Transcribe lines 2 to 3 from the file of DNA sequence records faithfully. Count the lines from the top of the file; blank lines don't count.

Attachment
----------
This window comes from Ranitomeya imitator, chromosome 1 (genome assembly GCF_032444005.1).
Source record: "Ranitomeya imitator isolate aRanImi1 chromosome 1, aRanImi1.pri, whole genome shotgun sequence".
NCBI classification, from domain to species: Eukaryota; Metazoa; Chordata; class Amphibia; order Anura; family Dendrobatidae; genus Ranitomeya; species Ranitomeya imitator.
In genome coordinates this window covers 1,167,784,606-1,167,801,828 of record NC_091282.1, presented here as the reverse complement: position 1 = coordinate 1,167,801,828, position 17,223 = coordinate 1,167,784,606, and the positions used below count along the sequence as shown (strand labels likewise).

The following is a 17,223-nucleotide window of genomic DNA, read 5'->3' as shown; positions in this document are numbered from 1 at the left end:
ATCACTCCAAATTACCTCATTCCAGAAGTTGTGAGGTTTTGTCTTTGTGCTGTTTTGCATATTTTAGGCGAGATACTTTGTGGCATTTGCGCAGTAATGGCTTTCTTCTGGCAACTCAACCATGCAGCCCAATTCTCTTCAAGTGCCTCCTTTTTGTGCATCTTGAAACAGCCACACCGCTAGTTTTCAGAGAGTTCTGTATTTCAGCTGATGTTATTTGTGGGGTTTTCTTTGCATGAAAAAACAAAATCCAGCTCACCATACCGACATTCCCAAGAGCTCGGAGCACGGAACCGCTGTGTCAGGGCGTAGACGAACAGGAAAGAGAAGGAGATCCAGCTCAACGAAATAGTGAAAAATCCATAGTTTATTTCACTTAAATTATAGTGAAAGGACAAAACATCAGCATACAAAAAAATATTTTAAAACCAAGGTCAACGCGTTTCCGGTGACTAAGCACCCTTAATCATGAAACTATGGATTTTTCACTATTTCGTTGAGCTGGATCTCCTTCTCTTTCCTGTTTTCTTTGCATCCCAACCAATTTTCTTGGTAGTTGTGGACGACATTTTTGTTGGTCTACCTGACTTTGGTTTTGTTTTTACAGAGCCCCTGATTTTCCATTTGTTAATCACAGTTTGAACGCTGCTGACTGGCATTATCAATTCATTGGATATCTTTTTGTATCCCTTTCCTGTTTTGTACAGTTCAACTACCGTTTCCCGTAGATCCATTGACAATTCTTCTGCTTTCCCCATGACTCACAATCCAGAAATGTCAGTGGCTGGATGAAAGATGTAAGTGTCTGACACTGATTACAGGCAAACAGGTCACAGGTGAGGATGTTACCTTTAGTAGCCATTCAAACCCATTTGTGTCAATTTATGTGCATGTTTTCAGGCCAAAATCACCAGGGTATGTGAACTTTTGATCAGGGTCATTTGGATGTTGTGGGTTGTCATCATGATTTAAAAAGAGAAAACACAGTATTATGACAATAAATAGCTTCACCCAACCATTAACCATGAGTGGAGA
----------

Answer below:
Source record: "Ranitomeya imitator isolate aRanImi1 chromosome 1, aRanImi1.pri, whole genome shotgun sequence".
NCBI classification, from domain to species: Eukaryota; Metazoa; Chordata; class Amphibia; order Anura; family Dendrobatidae; genus Ranitomeya; species Ranitomeya imitator.